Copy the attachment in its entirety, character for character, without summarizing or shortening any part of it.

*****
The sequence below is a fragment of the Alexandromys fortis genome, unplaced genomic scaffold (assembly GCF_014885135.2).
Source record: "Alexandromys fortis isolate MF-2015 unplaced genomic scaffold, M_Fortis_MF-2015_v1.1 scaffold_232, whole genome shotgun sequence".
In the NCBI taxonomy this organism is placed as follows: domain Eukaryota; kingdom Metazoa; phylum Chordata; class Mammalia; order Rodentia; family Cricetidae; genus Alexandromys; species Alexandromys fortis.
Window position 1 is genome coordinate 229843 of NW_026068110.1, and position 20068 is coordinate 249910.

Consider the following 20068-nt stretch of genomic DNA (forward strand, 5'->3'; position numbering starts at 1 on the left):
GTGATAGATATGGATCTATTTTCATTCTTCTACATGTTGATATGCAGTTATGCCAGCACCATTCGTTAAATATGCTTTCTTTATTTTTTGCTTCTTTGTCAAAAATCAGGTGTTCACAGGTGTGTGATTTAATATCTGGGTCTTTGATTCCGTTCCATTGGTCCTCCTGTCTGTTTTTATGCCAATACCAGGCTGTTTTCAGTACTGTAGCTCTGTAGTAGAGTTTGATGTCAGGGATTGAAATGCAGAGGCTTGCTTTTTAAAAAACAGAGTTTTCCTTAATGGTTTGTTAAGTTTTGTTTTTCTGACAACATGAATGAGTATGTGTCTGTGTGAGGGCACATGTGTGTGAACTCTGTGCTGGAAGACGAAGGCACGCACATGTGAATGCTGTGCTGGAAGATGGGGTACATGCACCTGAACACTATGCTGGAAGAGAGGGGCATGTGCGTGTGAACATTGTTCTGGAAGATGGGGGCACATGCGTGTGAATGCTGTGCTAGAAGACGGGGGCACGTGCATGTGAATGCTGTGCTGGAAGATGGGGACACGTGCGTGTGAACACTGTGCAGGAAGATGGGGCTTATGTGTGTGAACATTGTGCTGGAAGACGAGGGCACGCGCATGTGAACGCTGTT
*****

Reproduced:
The sequence below is a fragment of the Alexandromys fortis genome, unplaced genomic scaffold (assembly GCF_014885135.2).
Source record: "Alexandromys fortis isolate MF-2015 unplaced genomic scaffold, M_Fortis_MF-2015_v1.1 scaffold_232, whole genome shotgun sequence".
In the NCBI taxonomy this organism is placed as follows: domain Eukaryota; kingdom Metazoa; phylum Chordata; class Mammalia; order Rodentia; family Cricetidae; genus Alexandromys; species Alexandromys fortis.
Window position 1 is genome coordinate 229843 of NW_026068110.1, and position 20068 is coordinate 249910.

Consider the following 20068-nt stretch of genomic DNA (forward strand, 5'->3'; position numbering starts at 1 on the left):
GTGATAGATATGGATCTATTTTCATTCTTCTACATGTTGATATGCAGTTATGCCAGCACCATTCGTTAAATATGCTTTCTTTATTTTTTGCTTCTTTGTCAAAAATCAGGTGTTCACAGGTGTGTGATTTAATATCTGGGTCTTTGATTCCGTTCCATTGGTCCTCCTGTCTGTTTTTATGCCAATACCAGGCTGTTTTCAGTACTGTAGCTCTGTAGTAGAGTTTGATGTCAGGGATTGAAATGCAGAGGCTTGCTTTTTAAAAAACAGAGTTTTCCTTAATGGTTTGTTAAGTTTTGTTTTTCTGACAACATGAATGAGTATGTGTCTGTGTGAGGGCACATGTGTGTGAACTCTGTGCTGGAAGACGAAGGCACGCACATGTGAATGCTGTGCTGGAAGATGGGGTACATGCACCTGAACACTATGCTGGAAGAGAGGGGCATGTGCGTGTGAACATTGTTCTGGAAGATGGGGGCACATGCGTGTGAATGCTGTGCTAGAAGACGGGGGCACGTGCATGTGAATGCTGTGCTGGAAGATGGGGACACGTGCGTGTGAACACTGTGCAGGAAGATGGGGCTTATGTGTGTGAACATTGTGCTGGAAGACGAGGGCACGCGCATGTGAACGCTGTT